Dietary Soluble and Insoluble Fiber With or Without Enzymes Altered the Intestinal Microbiota in Weaned Pigs Challenged With Enterotoxigenic E. coli F18

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2020-05-01
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Li, Qingyun
Peng, Xiyu
Burrough, Eric
Sahin, Orhan
Gould, Stacie
Gabler, Nicholas
Loving, Crystal
Dorman, Karin
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Patience, John
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The Department of Animal Science originally concerned itself with teaching the selection, breeding, feeding and care of livestock. Today it continues this study of the symbiotic relationship between animals and humans, with practical focuses on agribusiness, science, and animal management.

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The Department of Animal Husbandry was established in 1898. The name of the department was changed to the Department of Animal Science in 1962. The Department of Poultry Science was merged into the department in 1971.

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The mission of VDPAM is to educate current and future food animal veterinarians, population medicine scientists and stakeholders by increasing our understanding of issues that impact the health, productivity and well-being of food and fiber producing animals; developing innovative solutions for animal health and food safety; and providing the highest quality, most comprehensive clinical practice and diagnostic services. Our department is made up of highly trained specialists who span a wide range of veterinary disciplines and species interests. We have faculty of all ranks with expertise in diagnostics, medicine, surgery, pathology, microbiology, epidemiology, public health, and production medicine. Most have earned certification from specialty boards. Dozens of additional scientists and laboratory technicians support the research and service components of our department.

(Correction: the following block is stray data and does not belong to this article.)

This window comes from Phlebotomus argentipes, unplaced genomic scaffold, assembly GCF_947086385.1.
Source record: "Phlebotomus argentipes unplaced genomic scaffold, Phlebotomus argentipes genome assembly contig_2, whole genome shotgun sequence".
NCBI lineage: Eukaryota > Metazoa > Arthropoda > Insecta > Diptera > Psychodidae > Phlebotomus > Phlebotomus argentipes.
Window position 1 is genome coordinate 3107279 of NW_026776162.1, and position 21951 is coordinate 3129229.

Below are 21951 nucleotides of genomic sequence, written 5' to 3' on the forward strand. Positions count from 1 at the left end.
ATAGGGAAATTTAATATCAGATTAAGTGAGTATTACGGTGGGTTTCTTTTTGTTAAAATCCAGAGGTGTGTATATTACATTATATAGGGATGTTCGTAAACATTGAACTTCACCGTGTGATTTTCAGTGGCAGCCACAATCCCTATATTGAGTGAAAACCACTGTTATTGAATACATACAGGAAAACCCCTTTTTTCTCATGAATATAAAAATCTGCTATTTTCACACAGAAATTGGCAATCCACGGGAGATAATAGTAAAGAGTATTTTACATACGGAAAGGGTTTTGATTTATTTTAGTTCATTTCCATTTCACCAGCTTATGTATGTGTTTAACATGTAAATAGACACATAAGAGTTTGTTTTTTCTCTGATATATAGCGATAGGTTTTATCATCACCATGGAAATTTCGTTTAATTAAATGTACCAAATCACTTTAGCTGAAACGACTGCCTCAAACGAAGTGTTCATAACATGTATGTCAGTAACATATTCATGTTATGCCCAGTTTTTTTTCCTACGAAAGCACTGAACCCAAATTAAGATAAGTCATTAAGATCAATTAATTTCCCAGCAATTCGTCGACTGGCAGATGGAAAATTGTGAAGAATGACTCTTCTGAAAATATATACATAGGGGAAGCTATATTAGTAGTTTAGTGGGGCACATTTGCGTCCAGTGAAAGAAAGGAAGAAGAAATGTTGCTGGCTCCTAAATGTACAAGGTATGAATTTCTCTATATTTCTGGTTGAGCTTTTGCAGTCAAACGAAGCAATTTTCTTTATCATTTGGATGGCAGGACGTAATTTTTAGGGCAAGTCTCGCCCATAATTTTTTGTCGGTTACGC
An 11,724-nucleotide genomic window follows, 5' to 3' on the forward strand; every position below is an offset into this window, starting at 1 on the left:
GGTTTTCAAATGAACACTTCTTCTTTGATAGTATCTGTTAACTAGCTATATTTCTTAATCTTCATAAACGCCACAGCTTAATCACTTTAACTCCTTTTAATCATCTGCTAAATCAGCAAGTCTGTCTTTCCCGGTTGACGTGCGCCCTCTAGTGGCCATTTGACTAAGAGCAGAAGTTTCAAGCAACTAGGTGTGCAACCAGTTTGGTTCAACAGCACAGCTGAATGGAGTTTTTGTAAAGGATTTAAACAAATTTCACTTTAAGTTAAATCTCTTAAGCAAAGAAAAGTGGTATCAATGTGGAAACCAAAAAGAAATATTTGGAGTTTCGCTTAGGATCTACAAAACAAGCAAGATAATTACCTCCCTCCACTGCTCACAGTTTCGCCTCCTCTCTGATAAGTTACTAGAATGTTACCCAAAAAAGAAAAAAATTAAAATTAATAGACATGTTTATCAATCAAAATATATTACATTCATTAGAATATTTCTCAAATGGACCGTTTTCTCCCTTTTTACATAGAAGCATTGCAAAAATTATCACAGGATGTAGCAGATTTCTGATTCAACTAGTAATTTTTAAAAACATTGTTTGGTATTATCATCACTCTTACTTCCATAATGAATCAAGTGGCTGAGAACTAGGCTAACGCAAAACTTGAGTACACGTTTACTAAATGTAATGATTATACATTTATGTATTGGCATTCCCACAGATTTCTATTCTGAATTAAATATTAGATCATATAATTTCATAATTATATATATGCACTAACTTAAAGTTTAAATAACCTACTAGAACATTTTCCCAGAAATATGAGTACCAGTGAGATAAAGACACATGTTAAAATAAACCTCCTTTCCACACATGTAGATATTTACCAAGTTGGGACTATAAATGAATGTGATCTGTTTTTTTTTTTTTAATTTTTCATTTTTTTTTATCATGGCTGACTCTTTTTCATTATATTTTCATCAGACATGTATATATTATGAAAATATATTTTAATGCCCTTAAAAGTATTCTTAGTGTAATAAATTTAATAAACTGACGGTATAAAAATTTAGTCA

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Abstract

Post-weaning diarrhea caused by enterotoxigenic E. coli (ETEC) causes significant economic losses for pig producers. This study was to test the hypotheses that an ETEC challenge disrupts intestinal microbial homeostasis and the inclusion of dietary soluble (10% sugar beet pulp) or insoluble fiber (15% corn distillers dried grains with solubles) with or without exogenous carbohydrases will protect or restore the gut microbial homeostasis in weaned pigs. Sixty crossbred piglets (6.9 ± 0.1 kg) were blocked by body weight and randomly assigned to one of six treatments (n = 10), including a non-challenged control (NC), ETEC F18-challenged positive control (PC), ETEC-challenged soluble fiber without (SF-) or with carbohydrases (SF+), and ETEC-challenged insoluble fiber without (IF-) or with carbohydrases (IF+). Pigs were housed individually and orally received either ETEC inoculum or PBS-sham inoculum on day 7 post-weaning. Intestinal contents were collected on day 14 or 15. The V4 region of the bacterial 16S rRNA was amplified and sequenced. High-quality reads (total 6,671,739) were selected and clustered into 3,330 OTUs. No differences were observed in α-diversity among treatments. The ileal microbiota in NC and PC had modest separation in the weighted PCoA plot; the microbial structures were slightly altered by SF+ and IF- compared with PC. The PC increased ileal Escherichia-Shigella (P < 0.01) and numerically decreased Lactobacillus compared to NC. Predicted functional pathways enriched in the ileal microbiota of PC pigs indicated enhanced activity of Gram-negative bacteria, in agreement with increased Escherichia-Shigella. The SF+ tended to decrease (P < 0.10) ileal Escherichia-Shigella compared to PC. Greater abundance of ileal Streptococcus, Turicibacter, and Roseburia and colonic Prevotella were observed in SF- and SF+ than PC (P < 0.05). Pigs fed IF + had greater Lactobacillus and Roseburia than PC pigs (P < 0.05). The ETEC challenge reduced total volatile fatty acid (VFA) compared with NC (P < 0.05). The SF+ tended to increase (P < 0.10) and SF- significantly increased (P < 0.05) colonic total VFA compared with PC. Collectively, ETEC challenge disrupted gut microbial homeostasis and impaired microbial fermentation capacity. Soluble fiber improved VFA production. Dietary fiber and carbohydrases altered microbiota composition to maintain or restore microbial homeostasis.

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This article is published as Li Q, Peng X, Burrough ER, Sahin O, Gould SA, Gabler NK, Loving CL, Dorman KS and Patience JF (2020) Dietary Soluble and Insoluble Fiber With or Without Enzymes Altered the Intestinal Microbiota in Weaned Pigs Challenged With Enterotoxigenic E. coli F18. Front. Microbiol. 11:1110. doi:10.3389/fmicb.2020.01110.

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